Blood and Justice: The Seventeenth-Century Parisian Doctor Who Made Blood Transfusion History

By Pete Moore | Go to book overview

CHAPTER SIX
Denis 'route to the top

Communication between England and France was good, and there is every reason to believe that French scientists would have known about the transfusion experiments Lower and his friends were performing. In the spirit of good science, the French scientists decided that if this technique was as good as it seemed, they ought to have a go at doing it themselves.

Their first attempt was in the last week of December 1666, when Parisian physician and researcher Claude Perrault headed a small team and tried to transfuse blood between two dogs. On 22 January 1667 they tried again. This was a few years after Potter and Lower had begun their research in and around Oxford, but a couple of months before King's work in London. On this occasion a group of members of the new Académie Royale des Sciences gathered in the King's library, bringing with them two dogs. The dogs were duly strapped to tables and an attempt was made to transfuse blood from an artery in the leg of one animal, into a leg vein of the other. After messing around for a while, and getting thoroughly spattered with blood, the investigators abandoned the procedure, blaming their tools. The cannulae, they complained, were not made exactly as described to the artisan, and consequently they had no idea whether blood was flowing through them or not.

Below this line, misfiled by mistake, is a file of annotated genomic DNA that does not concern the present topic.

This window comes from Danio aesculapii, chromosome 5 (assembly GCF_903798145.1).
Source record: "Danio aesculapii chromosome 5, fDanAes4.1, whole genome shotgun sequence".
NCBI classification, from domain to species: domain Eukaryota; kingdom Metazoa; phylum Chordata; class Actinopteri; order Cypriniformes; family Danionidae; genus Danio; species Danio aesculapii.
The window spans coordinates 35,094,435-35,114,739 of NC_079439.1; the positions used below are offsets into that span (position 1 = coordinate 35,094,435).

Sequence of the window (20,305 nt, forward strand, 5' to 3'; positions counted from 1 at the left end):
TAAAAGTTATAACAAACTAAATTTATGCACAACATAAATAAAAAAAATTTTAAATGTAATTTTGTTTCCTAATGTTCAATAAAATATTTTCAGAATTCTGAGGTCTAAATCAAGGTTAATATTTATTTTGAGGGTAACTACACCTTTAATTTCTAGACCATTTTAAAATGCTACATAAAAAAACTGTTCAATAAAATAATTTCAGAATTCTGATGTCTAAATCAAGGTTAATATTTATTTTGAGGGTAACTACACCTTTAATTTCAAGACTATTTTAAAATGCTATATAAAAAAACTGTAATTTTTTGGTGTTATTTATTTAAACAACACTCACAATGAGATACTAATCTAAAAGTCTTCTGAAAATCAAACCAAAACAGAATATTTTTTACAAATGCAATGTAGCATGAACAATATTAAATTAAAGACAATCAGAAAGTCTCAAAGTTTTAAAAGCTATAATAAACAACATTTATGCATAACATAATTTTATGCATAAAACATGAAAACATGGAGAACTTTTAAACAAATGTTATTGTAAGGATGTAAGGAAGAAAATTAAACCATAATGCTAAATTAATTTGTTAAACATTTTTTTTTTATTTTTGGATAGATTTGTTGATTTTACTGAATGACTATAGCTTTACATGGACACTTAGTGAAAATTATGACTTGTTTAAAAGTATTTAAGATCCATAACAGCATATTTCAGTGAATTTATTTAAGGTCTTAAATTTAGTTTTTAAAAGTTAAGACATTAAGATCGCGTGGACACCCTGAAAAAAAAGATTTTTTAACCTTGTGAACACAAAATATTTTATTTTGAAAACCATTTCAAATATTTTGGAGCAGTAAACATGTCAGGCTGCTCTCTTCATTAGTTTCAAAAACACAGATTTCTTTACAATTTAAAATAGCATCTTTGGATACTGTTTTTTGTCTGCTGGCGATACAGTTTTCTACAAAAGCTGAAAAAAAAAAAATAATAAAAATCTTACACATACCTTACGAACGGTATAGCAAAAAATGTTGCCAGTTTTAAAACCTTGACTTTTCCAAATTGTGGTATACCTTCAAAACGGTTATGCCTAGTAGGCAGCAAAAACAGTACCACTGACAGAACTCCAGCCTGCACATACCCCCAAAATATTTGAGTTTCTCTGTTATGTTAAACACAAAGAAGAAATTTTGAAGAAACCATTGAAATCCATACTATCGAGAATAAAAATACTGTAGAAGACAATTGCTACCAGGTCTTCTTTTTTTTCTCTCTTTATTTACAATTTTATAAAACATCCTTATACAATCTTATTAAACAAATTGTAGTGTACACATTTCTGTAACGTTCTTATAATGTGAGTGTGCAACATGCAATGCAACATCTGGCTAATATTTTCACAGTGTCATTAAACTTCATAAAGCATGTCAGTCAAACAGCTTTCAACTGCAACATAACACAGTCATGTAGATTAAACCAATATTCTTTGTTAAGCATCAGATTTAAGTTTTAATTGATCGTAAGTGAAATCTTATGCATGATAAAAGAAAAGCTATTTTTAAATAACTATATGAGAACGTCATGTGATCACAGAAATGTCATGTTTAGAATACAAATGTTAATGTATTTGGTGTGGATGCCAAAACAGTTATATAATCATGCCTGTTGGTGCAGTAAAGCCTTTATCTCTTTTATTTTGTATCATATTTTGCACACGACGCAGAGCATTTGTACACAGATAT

Not to be put off, however, they reconvened on the 24th, this time meeting in the home of Louis Gayant, a renowned Parisian surgeon. Their newly crafted pipes were much better, and they successfully connected the carotid artery in the neck of one dog to the jugular vein in the neck of another. This time it was clear that a connection had been made, as they could now see the jugular vein pulsing as arterial blood pumped in. The dog receiving the blood died almost instantly, and when

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